Eight Bites (5 stars)-This one got me. Reading about a woman who rejects her body because it's not seen as beautiful and in the end realizing that her body that she doesn't love will be there in the end for it like no one else.
The Resident (4.5 stars)-A woman on a retreat to focus on her writing finds something totally unexpected in the woods she played in as a child. This one definitely had some horror elements wrapped up in it and at one point I thought it was a bit similar to some of King's short stories about writers and what goes on in their heads. The only reason why I give this one 4.5 stars and not 5 stars was because the ending was a bit confusing. I don't know. I need to ask someone about it.
Difficult at Parties (5 stars)-Wow. This one was brutal and a great way to end this collection. Something happens to the woman in this story which I think you can guess at which leaves her feeling alone with a husband (or boyfriend) who is becoming increasingly impatient with her.
Wow. This was a great re-telling of "Beauty and the Beast". I loved the whole idea behind this book with the great enchantress from the stories being Belle's mother. And reading about magical people who were afraid since they were being persecuted by those who were "normal". The development of Belle and the Beast was great and I actually bought that Belle fell in love with him in this one. They were a great duo. Braswell changes things up a bit with the introduction of the magical people (les charmantes) so you find out that people from the Disney movie (the bookstore seller) are not what they first appear as. I also loved more of a backstory to Mrs. Potts in this one too. The ending surprised me and I thought it was well done. I went looking for the other "Twisted Tales" but they are retellings of Snow White, Mulan, Aladdin, Sleeping Beauty, etc. So you don't get to read these characters after the separate stand-alones. I may revisit this series when I get some breathing room later in the year.
The book starts with a man named Maurice who likes to invent things. He sees a beautiful woman named Rosalind who is one of the les charmantes that live in the village. Though the les charmantes and others have lived togeter in harmony, fighting starts after two boys (one a les charmanates) gets into a fight over a girl and kills the other. The kingdom starts to persecute the les charmantes and many go missing. Rosalind and Maurice though marry and have a daughter named Belle. The story switches back and forth between Rosalind and then Belle. Belle we already know, but in this one she's even more head strong then the Disney counterpart. She's also horrified and a little flattered that Gaston wants to marry her. She wants adventure and to see the world though. When her father goes missing she then comes across the Beast.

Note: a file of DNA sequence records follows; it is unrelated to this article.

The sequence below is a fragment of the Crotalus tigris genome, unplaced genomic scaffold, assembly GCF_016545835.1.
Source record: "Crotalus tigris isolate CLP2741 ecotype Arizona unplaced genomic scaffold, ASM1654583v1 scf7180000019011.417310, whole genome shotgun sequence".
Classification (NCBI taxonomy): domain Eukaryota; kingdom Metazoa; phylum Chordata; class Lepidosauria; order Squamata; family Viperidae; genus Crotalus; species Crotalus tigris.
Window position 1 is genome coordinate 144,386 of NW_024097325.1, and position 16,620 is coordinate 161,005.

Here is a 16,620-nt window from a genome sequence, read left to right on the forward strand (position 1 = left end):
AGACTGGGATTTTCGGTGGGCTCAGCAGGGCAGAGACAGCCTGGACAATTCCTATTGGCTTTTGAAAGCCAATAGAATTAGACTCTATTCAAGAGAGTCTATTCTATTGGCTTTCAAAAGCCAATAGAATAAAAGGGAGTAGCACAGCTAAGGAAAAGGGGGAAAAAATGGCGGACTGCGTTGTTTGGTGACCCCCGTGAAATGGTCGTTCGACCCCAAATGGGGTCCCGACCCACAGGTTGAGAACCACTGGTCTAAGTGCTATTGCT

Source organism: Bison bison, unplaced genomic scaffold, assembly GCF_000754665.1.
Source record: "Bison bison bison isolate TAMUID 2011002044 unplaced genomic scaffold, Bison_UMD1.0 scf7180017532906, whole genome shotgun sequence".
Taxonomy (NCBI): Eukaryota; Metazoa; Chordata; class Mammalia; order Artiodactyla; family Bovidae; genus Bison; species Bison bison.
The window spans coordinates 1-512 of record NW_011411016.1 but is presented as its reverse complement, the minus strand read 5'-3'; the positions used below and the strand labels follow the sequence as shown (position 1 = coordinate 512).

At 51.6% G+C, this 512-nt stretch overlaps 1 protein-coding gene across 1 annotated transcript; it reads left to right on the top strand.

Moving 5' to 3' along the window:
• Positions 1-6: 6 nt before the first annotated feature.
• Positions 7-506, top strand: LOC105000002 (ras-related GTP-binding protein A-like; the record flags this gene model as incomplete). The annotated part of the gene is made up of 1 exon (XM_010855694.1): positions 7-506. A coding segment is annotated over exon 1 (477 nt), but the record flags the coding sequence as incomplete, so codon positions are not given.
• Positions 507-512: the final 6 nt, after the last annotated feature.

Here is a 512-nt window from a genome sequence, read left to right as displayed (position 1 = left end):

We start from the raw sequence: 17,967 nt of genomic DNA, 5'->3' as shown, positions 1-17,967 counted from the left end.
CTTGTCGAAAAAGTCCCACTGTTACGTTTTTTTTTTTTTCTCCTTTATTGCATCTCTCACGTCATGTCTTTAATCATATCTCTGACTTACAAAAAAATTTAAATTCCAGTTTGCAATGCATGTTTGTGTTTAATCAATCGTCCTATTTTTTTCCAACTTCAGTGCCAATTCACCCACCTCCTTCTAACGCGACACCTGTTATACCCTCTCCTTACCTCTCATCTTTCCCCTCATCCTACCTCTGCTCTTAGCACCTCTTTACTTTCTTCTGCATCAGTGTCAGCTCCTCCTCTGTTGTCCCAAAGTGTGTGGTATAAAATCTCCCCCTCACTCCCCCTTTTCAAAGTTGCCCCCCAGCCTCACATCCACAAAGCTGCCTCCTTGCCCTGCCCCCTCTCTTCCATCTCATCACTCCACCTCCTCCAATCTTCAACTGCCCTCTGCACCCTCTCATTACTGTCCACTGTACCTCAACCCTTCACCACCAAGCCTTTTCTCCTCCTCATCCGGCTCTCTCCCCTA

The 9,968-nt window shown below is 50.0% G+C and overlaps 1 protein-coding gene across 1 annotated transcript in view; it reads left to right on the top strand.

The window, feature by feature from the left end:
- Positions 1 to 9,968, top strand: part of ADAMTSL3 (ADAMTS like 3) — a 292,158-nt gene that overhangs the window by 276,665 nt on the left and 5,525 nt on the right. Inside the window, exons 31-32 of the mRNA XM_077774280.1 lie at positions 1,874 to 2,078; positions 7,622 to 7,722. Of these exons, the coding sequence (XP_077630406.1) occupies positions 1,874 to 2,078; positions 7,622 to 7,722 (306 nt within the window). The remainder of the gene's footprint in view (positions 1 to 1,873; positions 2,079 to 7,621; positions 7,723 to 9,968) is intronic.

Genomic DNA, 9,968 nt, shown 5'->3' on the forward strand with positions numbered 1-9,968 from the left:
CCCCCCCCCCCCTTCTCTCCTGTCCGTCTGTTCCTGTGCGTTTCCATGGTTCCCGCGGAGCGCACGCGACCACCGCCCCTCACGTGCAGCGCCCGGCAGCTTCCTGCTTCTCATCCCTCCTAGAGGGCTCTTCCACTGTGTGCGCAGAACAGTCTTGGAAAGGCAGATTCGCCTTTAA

Braswell does a great job with showing us the two women until Rosalind disappears from the story. We find out later on what happens to her. When Belle realizes what has happened and what her own mother did (seriously who curses a 11 year old boy) she wants to do what she can to help the Beast and the enchanted servants. I also liked Rosalind though I agree with everyone else, what she ends up doing is kind of a jerk move. We get why she did it, but you realize she was not as she could have been. We get into a bit of the les charmantes that want to leave the kingdom and go somewhere safer and others who just want to be "normal."
The writing and flow was good I think. This is a familiar story to so many people so we get different set up scenes. For example, we don't get a be our guest scene, but we do get a here's some food and wine and no we are not talking to you about anything. We get the scene with Belle and the rose, but it goes totally different.
The setting of this kingdom is still in France. But a France that is focused on driving out the different and to keep things "pure."
The ending leaves things on a totally different note than the Disney movie and I wonder how much better the movie would have been if it changed things to what Braswell did. I think a lot more people would have been happy. Not all of us thought the Prince was sexy.
Please note that I received this book via NetGalley. This did not affect my rating or review.